Labor scholars identify increased roles of “new labor actors,” such as civil society organizations, in workers’ representation. Previous work found their increasing tendency to cooperate with unions, opening these up to inclusion of precarious workers. Praising these cooperative relations, research has understated other interactions that might develop between labor actors and their contributions to workers. Focusing on the relations among new labor actors and unions in the context of Israeli corporatism, this article analyzes conflictual interactions among labor actors and their implications of these for union legitimacy as well as for workers’ representation. Comparing two cases—of noncitizen Palestinian construction workers, and of subcontracted cleaning and security workers—the article argues that “conflictual complementarity” persists in the relations between labor actors in corporatist contexts. Conflictual complementarity is identified as based on sectoral traditions, contributing to transformations in union representation of precarious workers.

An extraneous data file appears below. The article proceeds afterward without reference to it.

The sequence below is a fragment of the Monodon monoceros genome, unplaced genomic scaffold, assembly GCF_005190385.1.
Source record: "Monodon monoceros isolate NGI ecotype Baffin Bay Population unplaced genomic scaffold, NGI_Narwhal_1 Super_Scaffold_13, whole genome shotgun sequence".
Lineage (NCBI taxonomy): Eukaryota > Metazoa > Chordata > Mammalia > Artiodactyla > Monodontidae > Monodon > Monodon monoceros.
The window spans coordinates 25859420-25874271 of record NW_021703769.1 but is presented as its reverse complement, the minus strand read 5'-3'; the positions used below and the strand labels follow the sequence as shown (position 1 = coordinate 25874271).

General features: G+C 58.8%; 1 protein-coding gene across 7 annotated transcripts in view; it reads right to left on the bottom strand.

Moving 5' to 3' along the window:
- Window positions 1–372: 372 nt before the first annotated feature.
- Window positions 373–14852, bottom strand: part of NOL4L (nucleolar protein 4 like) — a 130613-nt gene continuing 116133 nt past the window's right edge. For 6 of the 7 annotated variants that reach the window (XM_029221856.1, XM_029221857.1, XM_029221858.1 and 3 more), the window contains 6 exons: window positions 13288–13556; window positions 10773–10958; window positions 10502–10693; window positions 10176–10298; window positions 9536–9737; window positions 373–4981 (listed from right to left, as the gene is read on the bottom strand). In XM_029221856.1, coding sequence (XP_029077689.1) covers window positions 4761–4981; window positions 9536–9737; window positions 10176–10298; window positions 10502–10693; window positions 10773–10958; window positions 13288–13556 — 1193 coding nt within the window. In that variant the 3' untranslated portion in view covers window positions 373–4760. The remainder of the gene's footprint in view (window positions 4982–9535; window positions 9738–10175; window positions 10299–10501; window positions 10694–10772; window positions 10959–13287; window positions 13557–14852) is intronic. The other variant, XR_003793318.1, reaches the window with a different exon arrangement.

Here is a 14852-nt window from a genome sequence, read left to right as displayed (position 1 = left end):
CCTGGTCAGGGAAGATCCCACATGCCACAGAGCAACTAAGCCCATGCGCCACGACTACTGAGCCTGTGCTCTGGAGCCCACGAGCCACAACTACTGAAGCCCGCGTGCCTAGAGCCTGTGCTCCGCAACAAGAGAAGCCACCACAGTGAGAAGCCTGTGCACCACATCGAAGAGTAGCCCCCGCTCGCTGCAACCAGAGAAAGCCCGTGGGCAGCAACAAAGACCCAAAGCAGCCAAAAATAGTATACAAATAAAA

Bondy, A. S. (2020). New Labor Actors Under Corporatism: Complementarity and the Renewal of Class Representation for Precarious Workers. Critical Sociology, 089692052096565. https://doi.org/10.1177/0896920520965659